About the Imus issue, media scholar and Free Press co-founder Robert McChesney recently wrote:
Imus still is a free person. He can start a blog or, in all likelihood, find another media company willing to employ him. He has as many free speech rights as you or me. If someone suggests the government should remove his free speech rights, I will be the first to defend him.It's clear to McChesney and others that this is not a fight over the First Amendment. We are rather concerned with the government policies that establish the media system. We believe that this incident points to a systemic problem in our media: Most of our TV and radio stations are owned by giant corporate conglomerates. They don't represent the views of most Americans -- and they make huge profits off the public airwaves.
But that does not mean Imus has a First Amendment right to a national radio or TV program, any more than you and I have a right to demand we get a national program on a TV network or radio network. When it comes to freedom of the press, the right and responsibility for what is produced, published and broadcast rests with the institution. MSNBC and CBS hold that First Amendment privilege, for the most part. The government cannot and should not force MSNBC or CBS to hire or fire a specific person. And if you feel strongly that MSNBC and CBS should retain Imus, or hire someone else to provide his style of humor, you should tell them.
What Imus said is just the tip of the iceberg. Scores of other TV and radio hosts regularly make racist and sexist comments. The best way to stop this race to the bottom is to change who's sitting at the top -- and making the decisions about who's behind the mic.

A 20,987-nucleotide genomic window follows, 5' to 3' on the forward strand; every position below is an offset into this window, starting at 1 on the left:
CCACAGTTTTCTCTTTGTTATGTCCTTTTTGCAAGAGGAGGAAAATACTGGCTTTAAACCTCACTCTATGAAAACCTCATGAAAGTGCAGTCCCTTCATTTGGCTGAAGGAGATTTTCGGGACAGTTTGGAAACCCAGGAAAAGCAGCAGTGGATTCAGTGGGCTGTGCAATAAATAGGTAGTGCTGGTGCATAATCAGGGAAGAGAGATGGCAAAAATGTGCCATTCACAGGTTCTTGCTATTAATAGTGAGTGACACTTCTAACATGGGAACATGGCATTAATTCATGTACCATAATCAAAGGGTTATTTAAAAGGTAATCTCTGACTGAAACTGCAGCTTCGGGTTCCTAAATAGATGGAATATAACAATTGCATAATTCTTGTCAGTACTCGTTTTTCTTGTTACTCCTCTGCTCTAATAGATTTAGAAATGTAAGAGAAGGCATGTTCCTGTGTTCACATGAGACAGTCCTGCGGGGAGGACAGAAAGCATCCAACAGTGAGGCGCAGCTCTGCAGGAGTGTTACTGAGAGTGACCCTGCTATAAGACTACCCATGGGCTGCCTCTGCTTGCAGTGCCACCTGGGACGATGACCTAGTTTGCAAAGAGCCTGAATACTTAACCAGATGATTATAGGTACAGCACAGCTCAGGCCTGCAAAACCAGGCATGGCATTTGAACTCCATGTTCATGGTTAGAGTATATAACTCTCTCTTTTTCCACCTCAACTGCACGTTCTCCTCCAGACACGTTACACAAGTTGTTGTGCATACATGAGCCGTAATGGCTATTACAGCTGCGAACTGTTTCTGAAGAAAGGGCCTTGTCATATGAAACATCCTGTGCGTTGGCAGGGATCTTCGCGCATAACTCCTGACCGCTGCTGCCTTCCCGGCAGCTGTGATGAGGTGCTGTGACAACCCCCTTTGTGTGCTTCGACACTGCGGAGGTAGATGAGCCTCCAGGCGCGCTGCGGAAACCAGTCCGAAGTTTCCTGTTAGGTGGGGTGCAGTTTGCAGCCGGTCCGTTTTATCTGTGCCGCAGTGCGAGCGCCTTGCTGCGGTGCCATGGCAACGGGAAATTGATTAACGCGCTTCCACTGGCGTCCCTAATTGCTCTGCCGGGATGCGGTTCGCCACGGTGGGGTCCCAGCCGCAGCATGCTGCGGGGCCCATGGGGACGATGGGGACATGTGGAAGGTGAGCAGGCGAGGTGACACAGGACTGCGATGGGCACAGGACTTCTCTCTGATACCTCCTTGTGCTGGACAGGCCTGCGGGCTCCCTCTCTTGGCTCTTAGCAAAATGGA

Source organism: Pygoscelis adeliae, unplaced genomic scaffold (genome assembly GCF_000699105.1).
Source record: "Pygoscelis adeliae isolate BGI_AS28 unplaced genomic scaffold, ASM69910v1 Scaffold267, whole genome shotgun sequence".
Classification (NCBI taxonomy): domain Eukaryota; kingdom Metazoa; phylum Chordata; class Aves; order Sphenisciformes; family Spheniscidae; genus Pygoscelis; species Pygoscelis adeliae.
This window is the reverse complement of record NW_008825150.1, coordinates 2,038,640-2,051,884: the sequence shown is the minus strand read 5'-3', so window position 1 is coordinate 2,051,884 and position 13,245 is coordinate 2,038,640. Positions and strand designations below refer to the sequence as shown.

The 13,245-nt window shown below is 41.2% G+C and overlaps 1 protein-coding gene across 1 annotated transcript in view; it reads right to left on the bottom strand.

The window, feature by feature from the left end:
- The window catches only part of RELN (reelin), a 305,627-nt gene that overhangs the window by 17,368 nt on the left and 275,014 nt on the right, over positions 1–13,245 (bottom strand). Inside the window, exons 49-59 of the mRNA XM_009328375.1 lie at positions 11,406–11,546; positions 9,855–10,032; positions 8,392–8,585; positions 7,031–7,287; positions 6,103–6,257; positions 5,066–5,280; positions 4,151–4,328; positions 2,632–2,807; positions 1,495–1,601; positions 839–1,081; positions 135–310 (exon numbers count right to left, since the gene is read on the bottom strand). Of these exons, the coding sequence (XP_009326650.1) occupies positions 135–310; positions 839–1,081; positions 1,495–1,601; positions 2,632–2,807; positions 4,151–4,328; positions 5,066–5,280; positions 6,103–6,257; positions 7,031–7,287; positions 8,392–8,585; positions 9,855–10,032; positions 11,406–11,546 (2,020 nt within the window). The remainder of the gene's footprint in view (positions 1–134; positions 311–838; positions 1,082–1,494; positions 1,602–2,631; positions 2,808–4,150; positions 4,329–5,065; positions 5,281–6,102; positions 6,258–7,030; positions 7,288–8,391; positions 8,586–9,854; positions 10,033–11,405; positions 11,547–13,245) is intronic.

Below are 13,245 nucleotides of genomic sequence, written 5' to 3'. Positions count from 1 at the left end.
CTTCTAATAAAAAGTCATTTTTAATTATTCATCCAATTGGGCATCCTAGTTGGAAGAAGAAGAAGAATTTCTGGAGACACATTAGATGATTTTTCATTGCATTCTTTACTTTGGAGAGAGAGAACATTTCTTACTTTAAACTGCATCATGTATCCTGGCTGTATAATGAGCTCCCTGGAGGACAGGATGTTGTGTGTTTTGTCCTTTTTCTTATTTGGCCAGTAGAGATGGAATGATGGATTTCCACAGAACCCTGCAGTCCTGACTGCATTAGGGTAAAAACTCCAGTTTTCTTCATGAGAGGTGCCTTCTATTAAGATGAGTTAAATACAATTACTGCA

Right now, less than 10% of radio and television stations are owned by people of color or women. And, according to one industry study, only 2.5% of radio stations have a person of color in the role of general manager, and only 4.4% have a racial or ethnic minority in the role of news director. The percentage of women in these jobs isn't much higher. No wonder shock jocks like Imus have been able to keep their jobs for so long.
But instead of addressing this national disgrace, the Federal Communications Commission is actually trying to let the largest companies buy up even more stations!
According to McChesney:
Women of color, like those Rutgers basketball players, own almost nothing. The FCC has refused to follow its congressional mandate to advance minority media ownership; indeed, we have been going in the wrong direction for a good decade. This is not the only reason we end up with someone like Imus broadcast coast to coast, but it is a factor. It is one we can and must change.One of the best ways to get new voices on television and radio is by addressing the lack of diversity in media ownership. Promoting diverse media ownership and protecting freedom of speech are not mutually exclusive or contradictory. In fact, we can and must aggressively fight for both simultaneously.
If you agree, work with the StopBigMedia.com Coalition to demand media ownership that better reflects the diversity that makes our nation great.
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